Teachers attend Back to School conference
Rowan-Salisbury teachers are preparing for the new school year with the district’s Back to School conference — a full day of professional development to prepare local educators to teach in a digitally innovative school system.
Teachers learned from each other, administrators and Hall Davidson, an internationally known educational technology speaker.
Davidson, who delivered the keynote presentation, is the senior director for global learning initiatives at Discovery Education. He taught attendees about a variety of free educational applications they could use for instruction, as well as how to use them, and talked about how failure is a good thing if they learn from it.
“He really shared some awesome apps with us that were really innovative,” said Susan Mobley, an AIG teacher at Rockwell Elementary School.
“To have him here in this district is amazing,” said Superintendent Dr. Lynn Moody.
Davidson wasn’t the only one who brought valuable information tho the conference, however.
The 163 teachers who attended the International Society for Technology in Education conference earlier this summer taught workshops to their fellow teachers.
Traci Thompson, a second- grade teacher at Rockwell Elementary said she especially appreciated the workshops led by other teachers because the things they presented were applicable in the classroom.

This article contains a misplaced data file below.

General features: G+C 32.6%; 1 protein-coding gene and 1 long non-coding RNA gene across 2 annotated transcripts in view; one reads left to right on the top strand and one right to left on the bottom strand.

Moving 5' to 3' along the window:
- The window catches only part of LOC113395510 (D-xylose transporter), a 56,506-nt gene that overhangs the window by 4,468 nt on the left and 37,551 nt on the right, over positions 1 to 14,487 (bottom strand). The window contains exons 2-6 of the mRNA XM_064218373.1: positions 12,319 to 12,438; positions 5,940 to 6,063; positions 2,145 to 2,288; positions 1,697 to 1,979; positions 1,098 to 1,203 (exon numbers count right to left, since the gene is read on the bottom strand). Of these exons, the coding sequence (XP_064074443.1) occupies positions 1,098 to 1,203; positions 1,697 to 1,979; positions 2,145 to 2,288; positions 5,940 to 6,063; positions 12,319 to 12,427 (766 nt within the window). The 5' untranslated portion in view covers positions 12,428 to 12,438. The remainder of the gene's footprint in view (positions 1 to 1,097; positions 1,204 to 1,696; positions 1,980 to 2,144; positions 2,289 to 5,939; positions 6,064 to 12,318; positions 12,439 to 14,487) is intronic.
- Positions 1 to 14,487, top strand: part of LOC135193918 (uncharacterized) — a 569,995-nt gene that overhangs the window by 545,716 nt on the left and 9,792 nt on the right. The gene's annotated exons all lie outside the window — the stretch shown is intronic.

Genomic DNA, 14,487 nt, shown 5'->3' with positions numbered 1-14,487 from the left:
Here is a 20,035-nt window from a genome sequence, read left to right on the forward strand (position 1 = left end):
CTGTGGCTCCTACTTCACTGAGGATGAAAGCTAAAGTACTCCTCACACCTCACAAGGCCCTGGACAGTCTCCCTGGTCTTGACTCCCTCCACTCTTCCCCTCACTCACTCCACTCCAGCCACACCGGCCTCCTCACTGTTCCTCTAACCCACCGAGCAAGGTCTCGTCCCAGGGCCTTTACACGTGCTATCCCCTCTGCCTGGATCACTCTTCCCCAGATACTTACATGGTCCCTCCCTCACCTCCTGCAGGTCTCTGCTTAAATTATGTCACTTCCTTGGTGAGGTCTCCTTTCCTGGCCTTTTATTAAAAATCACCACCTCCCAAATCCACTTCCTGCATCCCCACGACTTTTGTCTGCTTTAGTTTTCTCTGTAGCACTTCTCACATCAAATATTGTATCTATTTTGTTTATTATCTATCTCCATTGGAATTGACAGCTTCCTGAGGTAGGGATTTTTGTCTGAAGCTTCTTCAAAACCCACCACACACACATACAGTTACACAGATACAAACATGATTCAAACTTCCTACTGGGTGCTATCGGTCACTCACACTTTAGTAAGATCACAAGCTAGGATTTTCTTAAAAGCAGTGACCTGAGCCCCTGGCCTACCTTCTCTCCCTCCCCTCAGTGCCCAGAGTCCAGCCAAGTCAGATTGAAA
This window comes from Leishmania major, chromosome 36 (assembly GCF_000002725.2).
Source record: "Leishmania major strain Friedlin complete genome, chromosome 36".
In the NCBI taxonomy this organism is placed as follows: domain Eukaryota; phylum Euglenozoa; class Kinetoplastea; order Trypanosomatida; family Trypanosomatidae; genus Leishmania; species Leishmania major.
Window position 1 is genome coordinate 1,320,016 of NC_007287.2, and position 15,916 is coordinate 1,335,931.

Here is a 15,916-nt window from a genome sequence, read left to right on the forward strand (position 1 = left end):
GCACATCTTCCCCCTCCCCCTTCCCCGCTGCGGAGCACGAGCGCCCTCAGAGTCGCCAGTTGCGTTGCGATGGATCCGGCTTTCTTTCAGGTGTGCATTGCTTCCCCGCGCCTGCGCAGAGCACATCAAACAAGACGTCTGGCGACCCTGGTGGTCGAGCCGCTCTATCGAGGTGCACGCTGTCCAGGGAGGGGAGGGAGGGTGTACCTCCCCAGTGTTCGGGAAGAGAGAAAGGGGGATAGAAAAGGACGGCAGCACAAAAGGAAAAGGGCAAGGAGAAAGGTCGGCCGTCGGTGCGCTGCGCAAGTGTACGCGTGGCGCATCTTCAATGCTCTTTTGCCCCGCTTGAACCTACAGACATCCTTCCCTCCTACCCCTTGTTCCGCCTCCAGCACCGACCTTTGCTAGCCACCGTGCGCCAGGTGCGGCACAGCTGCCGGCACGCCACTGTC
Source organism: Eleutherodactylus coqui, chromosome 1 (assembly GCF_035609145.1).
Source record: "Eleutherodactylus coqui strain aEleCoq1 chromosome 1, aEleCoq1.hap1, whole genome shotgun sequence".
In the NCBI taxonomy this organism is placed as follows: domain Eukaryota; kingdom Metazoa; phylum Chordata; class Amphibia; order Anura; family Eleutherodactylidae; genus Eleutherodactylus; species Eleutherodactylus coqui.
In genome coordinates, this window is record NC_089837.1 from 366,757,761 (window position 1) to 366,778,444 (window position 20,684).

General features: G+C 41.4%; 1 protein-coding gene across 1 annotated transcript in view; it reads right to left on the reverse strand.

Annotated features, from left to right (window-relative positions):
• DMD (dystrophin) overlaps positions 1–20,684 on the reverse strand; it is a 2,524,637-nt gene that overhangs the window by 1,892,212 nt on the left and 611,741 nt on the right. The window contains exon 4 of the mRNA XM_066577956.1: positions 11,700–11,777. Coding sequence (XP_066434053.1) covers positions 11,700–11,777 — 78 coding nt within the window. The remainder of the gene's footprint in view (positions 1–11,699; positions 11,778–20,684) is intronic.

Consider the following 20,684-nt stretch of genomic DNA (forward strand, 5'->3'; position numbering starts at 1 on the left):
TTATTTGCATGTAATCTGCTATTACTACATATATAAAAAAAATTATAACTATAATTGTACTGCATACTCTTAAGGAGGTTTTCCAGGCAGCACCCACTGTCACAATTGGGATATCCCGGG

Laura Salow, a fifth-grade teacher at Woodleaf, learned about making trailers on iMovie and using them in her classroom.
“They taught us how to take the pictures we have and pop them in there,” she said.
Smith added that she plans to make a “get to know Mrs. Salow” video for the first day of school.
“We have a lot of studying to do — a lot of playing around,” said Jodi Smith, who also teaches fifth grade at Woodleaf.
“This is like a state or national conference right here,” Moody said. “It’s about moving our strategic plan forward.”
Davidson said the conference was an “exemplary kick-off” to the school year and the district’s one-to-one digital conversion, which will put either a laptop or tablet in the hands of every third through 12th grader in the district.
“These days are so important,” he said, adding that the training gives teachers the support and permission they need to successfully implement digital innovation in the classroom.
“You’ve got an international quality leadership team here,” he said.
While each district that implements a one-to-one policy hits a several year learning curve, Davidson said he expects Rowan-Salisbury’s to be roughly three years, shorter than the average school system.
Davidson addressed elementary school teachers Tuesday and will hold two more keynote sessions Wednesday for middle and high school teachers.
“We’re used to technology, but it’s growing and changing so fast,” said Joy Wallace, Rockwell’s assistant principal, adding she felt the conference would enhance the way educators teach using technology.
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